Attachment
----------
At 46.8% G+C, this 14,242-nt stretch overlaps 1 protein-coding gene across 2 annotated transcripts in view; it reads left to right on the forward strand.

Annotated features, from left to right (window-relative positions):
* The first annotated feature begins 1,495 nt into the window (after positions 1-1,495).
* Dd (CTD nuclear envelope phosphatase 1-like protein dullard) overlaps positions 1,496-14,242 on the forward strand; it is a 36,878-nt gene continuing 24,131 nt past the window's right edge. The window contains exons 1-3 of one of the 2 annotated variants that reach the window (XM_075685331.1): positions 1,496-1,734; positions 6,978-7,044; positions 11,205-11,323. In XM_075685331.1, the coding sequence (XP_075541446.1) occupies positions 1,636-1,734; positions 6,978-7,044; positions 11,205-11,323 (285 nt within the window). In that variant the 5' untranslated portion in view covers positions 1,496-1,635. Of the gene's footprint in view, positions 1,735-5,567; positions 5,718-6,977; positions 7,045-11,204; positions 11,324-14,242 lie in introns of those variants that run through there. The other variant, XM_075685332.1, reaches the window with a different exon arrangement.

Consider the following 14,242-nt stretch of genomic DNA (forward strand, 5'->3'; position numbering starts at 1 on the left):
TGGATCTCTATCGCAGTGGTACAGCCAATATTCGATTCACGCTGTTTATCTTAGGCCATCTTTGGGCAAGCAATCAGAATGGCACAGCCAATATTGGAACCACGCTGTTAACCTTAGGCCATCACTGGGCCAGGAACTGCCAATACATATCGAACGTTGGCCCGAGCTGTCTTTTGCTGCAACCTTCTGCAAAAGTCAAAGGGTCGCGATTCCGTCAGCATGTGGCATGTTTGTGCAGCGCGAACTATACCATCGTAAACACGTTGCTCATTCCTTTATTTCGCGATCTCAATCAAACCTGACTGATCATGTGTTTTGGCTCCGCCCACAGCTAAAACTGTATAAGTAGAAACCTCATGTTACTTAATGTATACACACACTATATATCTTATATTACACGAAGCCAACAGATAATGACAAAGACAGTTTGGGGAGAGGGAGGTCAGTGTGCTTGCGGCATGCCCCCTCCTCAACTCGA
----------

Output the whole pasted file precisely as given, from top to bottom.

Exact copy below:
At 46.8% G+C, this 14,242-nt stretch overlaps 1 protein-coding gene across 2 annotated transcripts in view; it reads left to right on the forward strand.

Annotated features, from left to right (window-relative positions):
* The first annotated feature begins 1,495 nt into the window (after positions 1-1,495).
* Dd (CTD nuclear envelope phosphatase 1-like protein dullard) overlaps positions 1,496-14,242 on the forward strand; it is a 36,878-nt gene continuing 24,131 nt past the window's right edge. The window contains exons 1-3 of one of the 2 annotated variants that reach the window (XM_075685331.1): positions 1,496-1,734; positions 6,978-7,044; positions 11,205-11,323. In XM_075685331.1, the coding sequence (XP_075541446.1) occupies positions 1,636-1,734; positions 6,978-7,044; positions 11,205-11,323 (285 nt within the window). In that variant the 5' untranslated portion in view covers positions 1,496-1,635. Of the gene's footprint in view, positions 1,735-5,567; positions 5,718-6,977; positions 7,045-11,204; positions 11,324-14,242 lie in introns of those variants that run through there. The other variant, XM_075685332.1, reaches the window with a different exon arrangement.

Consider the following 14,242-nt stretch of genomic DNA (forward strand, 5'->3'; position numbering starts at 1 on the left):
TGGATCTCTATCGCAGTGGTACAGCCAATATTCGATTCACGCTGTTTATCTTAGGCCATCTTTGGGCAAGCAATCAGAATGGCACAGCCAATATTGGAACCACGCTGTTAACCTTAGGCCATCACTGGGCCAGGAACTGCCAATACATATCGAACGTTGGCCCGAGCTGTCTTTTGCTGCAACCTTCTGCAAAAGTCAAAGGGTCGCGATTCCGTCAGCATGTGGCATGTTTGTGCAGCGCGAACTATACCATCGTAAACACGTTGCTCATTCCTTTATTTCGCGATCTCAATCAAACCTGACTGATCATGTGTTTTGGCTCCGCCCACAGCTAAAACTGTATAAGTAGAAACCTCATGTTACTTAATGTATACACACACTATATATCTTATATTACACGAAGCCAACAGATAATGACAAAGACAGTTTGGGGAGAGGGAGGTCAGTGTGCTTGCGGCATGCCCCCTCCTCAACTCGA